"The Greek script is probably my favourite to design for, even though it is very much harder to get right than either Latin or Cyrillic. Many Greek typefaces of the past thirty years, including designs produced in Greece, are very stiff, and suffer from trying to sqeeze the Greek letterforms into Latin structures. I'm very conscious of the fact that the normative forms of the Greek lowercase alphabet developed in isolation from the Latin, in the Byzantine empire, and were influenced by Middle Eastern scripts that have a much steeper ductus than Latin; they arec also traditionally written with more rotation than Latin, which varies the ductus. So I try to avoid using the typical Latin contrast pattern in the Greek lowercase, while still maintaining harmony of weight across the different scripts."
Cyrillic represents quite different challenges from Greek, especially in relation to Latin. "One of the challenges in Cyrillic type design is to find authentic details for particular styles op type, especially if the Latin companion is in a style that precedes the development of the modern Russian alphabet in the 18th Century. Constantia has some elements of Renaissance types, and applying these to Cyrillic is a bit like taking the script in a time machine. The Cyrillic script probably needed the most adaptation to screen rendering, i.e. some elements of Constantia Cyrillic would be different if I'd been designing for print. The flatish upper terminals of the upper- and lowercase zhe and ka, for example, are a fairly novel feature, and simply produced the best letterforms when rendered with ClearType." Hudson admits that Maxim Zhukov, Microsoft's Cyrillic type consultant, "wasn't very keen on this feature of the design," but the two of them "worked together very hard on these letters to make them look right, with lots of minute adjustment of weight through the terminal. Designing these letters was probably the hardest thing in the whole Constantia design."
Just as the Latin italic needed to harmonize with its roman, the italic fonts for the Greek and Cyrillic versions of Constantia had to work well with their upright companions, as well as with each other.
The Cyrillic italic follows the Latin in being generally more cursive than the roman, with more condensed forms and with calligraphic features, such as the sharp, deep cuts when the bowl of Latin letters like b and h meet the stem. Some of the fully cursive Cyrillic italic letterforms are very different from their upright correspondents, and this is followed in the Constntia design - compare, for example, the italic and upright forms of ghe and zhe.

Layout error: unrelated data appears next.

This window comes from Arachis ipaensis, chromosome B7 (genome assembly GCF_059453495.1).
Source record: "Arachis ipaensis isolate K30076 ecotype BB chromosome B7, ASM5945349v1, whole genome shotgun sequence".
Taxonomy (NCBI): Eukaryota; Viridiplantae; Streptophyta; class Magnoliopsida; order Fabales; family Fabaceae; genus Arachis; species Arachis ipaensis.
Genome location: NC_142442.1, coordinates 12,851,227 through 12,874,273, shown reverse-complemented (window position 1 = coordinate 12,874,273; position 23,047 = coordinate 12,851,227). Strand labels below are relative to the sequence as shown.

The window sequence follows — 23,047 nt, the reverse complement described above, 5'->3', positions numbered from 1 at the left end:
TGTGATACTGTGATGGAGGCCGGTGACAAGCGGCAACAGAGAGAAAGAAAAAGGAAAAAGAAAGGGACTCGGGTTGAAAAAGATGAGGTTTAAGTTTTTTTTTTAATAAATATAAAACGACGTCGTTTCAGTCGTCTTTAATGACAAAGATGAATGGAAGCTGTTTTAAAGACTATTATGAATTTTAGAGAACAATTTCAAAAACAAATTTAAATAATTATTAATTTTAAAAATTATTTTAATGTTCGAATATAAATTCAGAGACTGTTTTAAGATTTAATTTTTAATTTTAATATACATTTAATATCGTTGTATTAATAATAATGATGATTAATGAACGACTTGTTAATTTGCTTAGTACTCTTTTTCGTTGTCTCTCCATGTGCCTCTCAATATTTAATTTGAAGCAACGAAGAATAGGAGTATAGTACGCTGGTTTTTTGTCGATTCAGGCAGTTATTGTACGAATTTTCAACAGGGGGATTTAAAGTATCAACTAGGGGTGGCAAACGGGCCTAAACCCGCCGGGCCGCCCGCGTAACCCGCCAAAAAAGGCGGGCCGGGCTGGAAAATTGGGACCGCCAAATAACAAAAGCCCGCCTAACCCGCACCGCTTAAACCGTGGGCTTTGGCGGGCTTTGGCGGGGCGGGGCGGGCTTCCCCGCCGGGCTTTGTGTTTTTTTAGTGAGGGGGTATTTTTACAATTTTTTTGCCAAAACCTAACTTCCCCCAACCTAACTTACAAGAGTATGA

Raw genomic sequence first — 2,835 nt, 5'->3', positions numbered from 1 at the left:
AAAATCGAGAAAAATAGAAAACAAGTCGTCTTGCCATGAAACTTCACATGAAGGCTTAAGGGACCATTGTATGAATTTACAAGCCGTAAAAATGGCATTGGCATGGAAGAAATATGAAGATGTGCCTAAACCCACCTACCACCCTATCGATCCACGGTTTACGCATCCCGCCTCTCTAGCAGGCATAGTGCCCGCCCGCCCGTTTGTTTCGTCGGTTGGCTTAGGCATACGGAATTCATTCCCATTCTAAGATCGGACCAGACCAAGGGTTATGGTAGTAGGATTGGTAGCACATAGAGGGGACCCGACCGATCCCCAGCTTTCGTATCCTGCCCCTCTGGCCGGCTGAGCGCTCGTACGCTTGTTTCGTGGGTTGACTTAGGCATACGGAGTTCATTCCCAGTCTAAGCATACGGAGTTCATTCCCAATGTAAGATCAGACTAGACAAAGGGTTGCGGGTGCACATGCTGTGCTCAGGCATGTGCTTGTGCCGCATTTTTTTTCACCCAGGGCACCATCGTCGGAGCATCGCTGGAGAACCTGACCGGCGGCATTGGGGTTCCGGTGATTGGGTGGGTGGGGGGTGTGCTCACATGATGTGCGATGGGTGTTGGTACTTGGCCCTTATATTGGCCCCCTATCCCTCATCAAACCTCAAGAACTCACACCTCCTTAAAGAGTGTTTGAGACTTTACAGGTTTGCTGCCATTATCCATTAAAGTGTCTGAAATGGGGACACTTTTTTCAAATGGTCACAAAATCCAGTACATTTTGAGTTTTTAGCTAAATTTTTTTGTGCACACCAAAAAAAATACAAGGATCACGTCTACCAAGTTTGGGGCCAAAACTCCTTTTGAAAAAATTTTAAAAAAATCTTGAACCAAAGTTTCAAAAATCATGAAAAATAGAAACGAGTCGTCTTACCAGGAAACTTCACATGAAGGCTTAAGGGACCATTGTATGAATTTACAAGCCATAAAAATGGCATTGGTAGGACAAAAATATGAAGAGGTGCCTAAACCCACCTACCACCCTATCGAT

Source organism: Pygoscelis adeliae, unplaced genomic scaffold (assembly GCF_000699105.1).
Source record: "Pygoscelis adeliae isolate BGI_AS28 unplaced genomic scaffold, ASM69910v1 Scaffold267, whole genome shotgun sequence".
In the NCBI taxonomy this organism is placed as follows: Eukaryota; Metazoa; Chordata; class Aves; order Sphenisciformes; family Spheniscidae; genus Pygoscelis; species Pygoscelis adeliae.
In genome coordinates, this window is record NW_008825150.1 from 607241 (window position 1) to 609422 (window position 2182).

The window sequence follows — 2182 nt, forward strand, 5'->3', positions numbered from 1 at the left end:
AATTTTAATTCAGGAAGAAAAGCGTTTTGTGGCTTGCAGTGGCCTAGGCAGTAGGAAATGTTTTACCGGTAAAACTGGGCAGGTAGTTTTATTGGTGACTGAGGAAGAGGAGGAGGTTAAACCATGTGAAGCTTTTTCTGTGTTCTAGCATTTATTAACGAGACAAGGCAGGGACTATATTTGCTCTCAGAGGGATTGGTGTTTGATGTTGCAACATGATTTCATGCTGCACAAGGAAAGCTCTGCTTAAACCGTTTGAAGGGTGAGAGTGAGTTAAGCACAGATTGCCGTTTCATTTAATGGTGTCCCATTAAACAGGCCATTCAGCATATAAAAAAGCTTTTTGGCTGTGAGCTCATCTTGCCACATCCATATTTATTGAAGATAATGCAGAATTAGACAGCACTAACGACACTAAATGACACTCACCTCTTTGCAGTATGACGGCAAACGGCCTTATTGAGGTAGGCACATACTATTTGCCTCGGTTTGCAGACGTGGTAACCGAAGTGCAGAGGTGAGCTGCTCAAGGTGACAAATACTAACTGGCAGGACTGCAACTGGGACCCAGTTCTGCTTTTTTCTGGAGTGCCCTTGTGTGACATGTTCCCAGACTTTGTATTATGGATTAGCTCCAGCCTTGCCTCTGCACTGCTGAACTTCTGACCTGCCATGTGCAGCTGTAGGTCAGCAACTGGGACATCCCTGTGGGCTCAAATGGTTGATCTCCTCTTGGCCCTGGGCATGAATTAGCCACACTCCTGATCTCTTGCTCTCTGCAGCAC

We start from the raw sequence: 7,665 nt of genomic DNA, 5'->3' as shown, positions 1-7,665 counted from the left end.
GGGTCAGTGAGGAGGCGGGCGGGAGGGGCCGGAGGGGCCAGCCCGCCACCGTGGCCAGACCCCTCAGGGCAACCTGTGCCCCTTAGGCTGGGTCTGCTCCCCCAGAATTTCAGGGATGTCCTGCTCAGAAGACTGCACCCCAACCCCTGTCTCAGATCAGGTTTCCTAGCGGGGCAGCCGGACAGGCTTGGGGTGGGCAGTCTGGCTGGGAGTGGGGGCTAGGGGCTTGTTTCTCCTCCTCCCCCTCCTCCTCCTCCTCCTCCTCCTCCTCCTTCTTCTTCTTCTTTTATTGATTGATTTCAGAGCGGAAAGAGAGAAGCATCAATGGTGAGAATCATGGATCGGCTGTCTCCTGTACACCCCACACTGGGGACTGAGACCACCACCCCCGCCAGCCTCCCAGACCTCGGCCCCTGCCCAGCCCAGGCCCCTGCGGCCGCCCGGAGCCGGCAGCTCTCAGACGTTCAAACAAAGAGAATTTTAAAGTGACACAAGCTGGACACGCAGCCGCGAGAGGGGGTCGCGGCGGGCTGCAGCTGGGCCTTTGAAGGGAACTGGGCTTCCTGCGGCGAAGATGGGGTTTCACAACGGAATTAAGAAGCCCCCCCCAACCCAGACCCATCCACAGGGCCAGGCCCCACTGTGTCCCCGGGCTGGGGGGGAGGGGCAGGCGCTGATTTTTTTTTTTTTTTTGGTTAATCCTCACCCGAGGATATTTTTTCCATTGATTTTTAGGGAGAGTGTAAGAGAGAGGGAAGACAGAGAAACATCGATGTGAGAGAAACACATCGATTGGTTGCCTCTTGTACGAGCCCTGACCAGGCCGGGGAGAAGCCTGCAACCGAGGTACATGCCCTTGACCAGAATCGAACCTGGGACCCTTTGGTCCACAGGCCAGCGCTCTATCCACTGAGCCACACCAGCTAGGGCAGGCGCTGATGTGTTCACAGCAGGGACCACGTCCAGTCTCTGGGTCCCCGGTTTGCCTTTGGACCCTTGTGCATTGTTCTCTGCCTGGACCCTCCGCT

"The Greek required a somewhat different solution, though, because the design of the upright is already more cursive than the Latin and Cyrillic - overall, it is less rigid, with many more curves and a greater variety of shapes and counter sizes. There was little possibility of increasing the cursivity of the Greek in the same way as I had done for the Latin and Cyrillic; and the condensed, angular forms that appear in the latter don't look natural for Greek, which has a greater number of rounded forms. So the Greek italic is in some respects less differentiated than the others, being closer to a sloped version of the upright Greek".
Hudson is looking forward to seeing Constantia used in e-journals, since this was the initial brief. "And I'm also expecting to see it used in documents in which people want something modern but with the smaller x-height and long ascender proportions of Constantia. Since I was interested in how the gap between screen and print typography has been reduced, and continues to grow narrower, I would be thrilled to see Constantia being used for both the print and electronic media versions of a publication. Until recently, it has not been possible to use the same typefaces in print and electronic media without compromising either the readability or the attractiveness of one or the other.""
?J.Hudson in Now read this, The Microsoft Cleartype font collection, Microsoft 2004, p. 24-25.
Constantia van John Hudson (Tiro Typeworks) heeft de kleur van Times en Georgia (Matthew Carter, 1993), de constructie eerder van Georgia. De schreven lijken zwaarder dan bij Times, lichter dan bij Georgia. Ook de verticale as en het dikduncontrast zitten ergens tussen Times en Georgia. De open a, e en t, de vierkantige bogen, en de spievormige schreven zijn volgens Hudson ingegeven door ClearType fontrendering, maar ogen ook heel modieus. Constantia is een fris alternatief voor Georgia en vooral voor Times, vooral voor wie meer typografische mogelijkeheden en meertaligheid apprecieert. Een vergelijking van de drie letters heb ik ook op Flickr geplaatst: een .png op basis van drie tekstkolommen in InDesign, Word spacing 80 100 120; Letter spacing -1 0 1; Glyph scaling 99 100 101; Adobe paragraph composer, Optical kerning, Optical margin alignement, enz. De "spiraaltjes" zijn plaatsvervangers voor ontbrekende glyphs (download gratis maar dus absoluut niet aan te raden in productieomgeving).
De ClearType® fonts zijn te koop (bugvrij!) bij Ascender® Corporation.
Boven: Contstantia tussen Georgia en Times: prachtig systeemfont.